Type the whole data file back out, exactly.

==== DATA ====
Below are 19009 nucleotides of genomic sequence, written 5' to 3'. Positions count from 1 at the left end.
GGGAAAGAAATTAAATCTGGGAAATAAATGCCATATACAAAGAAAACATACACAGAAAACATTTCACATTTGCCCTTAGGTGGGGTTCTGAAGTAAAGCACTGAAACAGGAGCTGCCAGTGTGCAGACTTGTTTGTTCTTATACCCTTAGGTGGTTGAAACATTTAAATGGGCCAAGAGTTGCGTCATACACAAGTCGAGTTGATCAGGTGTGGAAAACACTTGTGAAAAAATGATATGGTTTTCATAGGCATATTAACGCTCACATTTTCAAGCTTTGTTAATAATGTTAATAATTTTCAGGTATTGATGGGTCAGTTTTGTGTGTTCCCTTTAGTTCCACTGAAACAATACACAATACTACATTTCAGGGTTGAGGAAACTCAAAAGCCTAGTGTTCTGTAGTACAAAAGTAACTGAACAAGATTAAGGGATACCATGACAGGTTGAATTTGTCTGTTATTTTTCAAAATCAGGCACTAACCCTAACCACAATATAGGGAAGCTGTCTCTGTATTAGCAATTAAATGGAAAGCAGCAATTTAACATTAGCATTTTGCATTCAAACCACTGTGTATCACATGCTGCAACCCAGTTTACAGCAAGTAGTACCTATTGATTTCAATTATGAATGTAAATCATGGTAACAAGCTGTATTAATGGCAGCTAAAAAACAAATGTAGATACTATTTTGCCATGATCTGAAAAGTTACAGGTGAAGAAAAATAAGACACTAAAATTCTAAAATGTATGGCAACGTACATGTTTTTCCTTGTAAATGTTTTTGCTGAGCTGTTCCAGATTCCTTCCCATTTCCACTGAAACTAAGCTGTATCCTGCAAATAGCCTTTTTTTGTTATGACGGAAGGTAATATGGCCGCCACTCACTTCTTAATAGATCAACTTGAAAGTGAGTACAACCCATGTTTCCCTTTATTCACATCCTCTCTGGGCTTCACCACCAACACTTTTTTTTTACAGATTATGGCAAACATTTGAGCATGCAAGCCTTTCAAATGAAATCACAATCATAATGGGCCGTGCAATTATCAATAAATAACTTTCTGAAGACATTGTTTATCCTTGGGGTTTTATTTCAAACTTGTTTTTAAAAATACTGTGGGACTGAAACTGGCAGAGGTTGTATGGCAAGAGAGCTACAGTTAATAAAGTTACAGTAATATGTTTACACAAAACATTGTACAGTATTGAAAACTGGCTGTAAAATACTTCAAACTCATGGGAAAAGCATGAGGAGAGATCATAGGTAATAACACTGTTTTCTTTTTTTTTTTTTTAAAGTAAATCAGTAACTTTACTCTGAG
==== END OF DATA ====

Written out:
Below are 19009 nucleotides of genomic sequence, written 5' to 3'. Positions count from 1 at the left end.
GGGAAAGAAATTAAATCTGGGAAATAAATGCCATATACAAAGAAAACATACACAGAAAACATTTCACATTTGCCCTTAGGTGGGGTTCTGAAGTAAAGCACTGAAACAGGAGCTGCCAGTGTGCAGACTTGTTTGTTCTTATACCCTTAGGTGGTTGAAACATTTAAATGGGCCAAGAGTTGCGTCATACACAAGTCGAGTTGATCAGGTGTGGAAAACACTTGTGAAAAAATGATATGGTTTTCATAGGCATATTAACGCTCACATTTTCAAGCTTTGTTAATAATGTTAATAATTTTCAGGTATTGATGGGTCAGTTTTGTGTGTTCCCTTTAGTTCCACTGAAACAATACACAATACTACATTTCAGGGTTGAGGAAACTCAAAAGCCTAGTGTTCTGTAGTACAAAAGTAACTGAACAAGATTAAGGGATACCATGACAGGTTGAATTTGTCTGTTATTTTTCAAAATCAGGCACTAACCCTAACCACAATATAGGGAAGCTGTCTCTGTATTAGCAATTAAATGGAAAGCAGCAATTTAACATTAGCATTTTGCATTCAAACCACTGTGTATCACATGCTGCAACCCAGTTTACAGCAAGTAGTACCTATTGATTTCAATTATGAATGTAAATCATGGTAACAAGCTGTATTAATGGCAGCTAAAAAACAAATGTAGATACTATTTTGCCATGATCTGAAAAGTTACAGGTGAAGAAAAATAAGACACTAAAATTCTAAAATGTATGGCAACGTACATGTTTTTCCTTGTAAATGTTTTTGCTGAGCTGTTCCAGATTCCTTCCCATTTCCACTGAAACTAAGCTGTATCCTGCAAATAGCCTTTTTTTGTTATGACGGAAGGTAATATGGCCGCCACTCACTTCTTAATAGATCAACTTGAAAGTGAGTACAACCCATGTTTCCCTTTATTCACATCCTCTCTGGGCTTCACCACCAACACTTTTTTTTTACAGATTATGGCAAACATTTGAGCATGCAAGCCTTTCAAATGAAATCACAATCATAATGGGCCGTGCAATTATCAATAAATAACTTTCTGAAGACATTGTTTATCCTTGGGGTTTTATTTCAAACTTGTTTTTAAAAATACTGTGGGACTGAAACTGGCAGAGGTTGTATGGCAAGAGAGCTACAGTTAATAAAGTTACAGTAATATGTTTACACAAAACATTGTACAGTATTGAAAACTGGCTGTAAAATACTTCAAACTCATGGGAAAAGCATGAGGAGAGATCATAGGTAATAACACTGTTTTCTTTTTTTTTTTTTTAAAGTAAATCAGTAACTTTACTCTGAG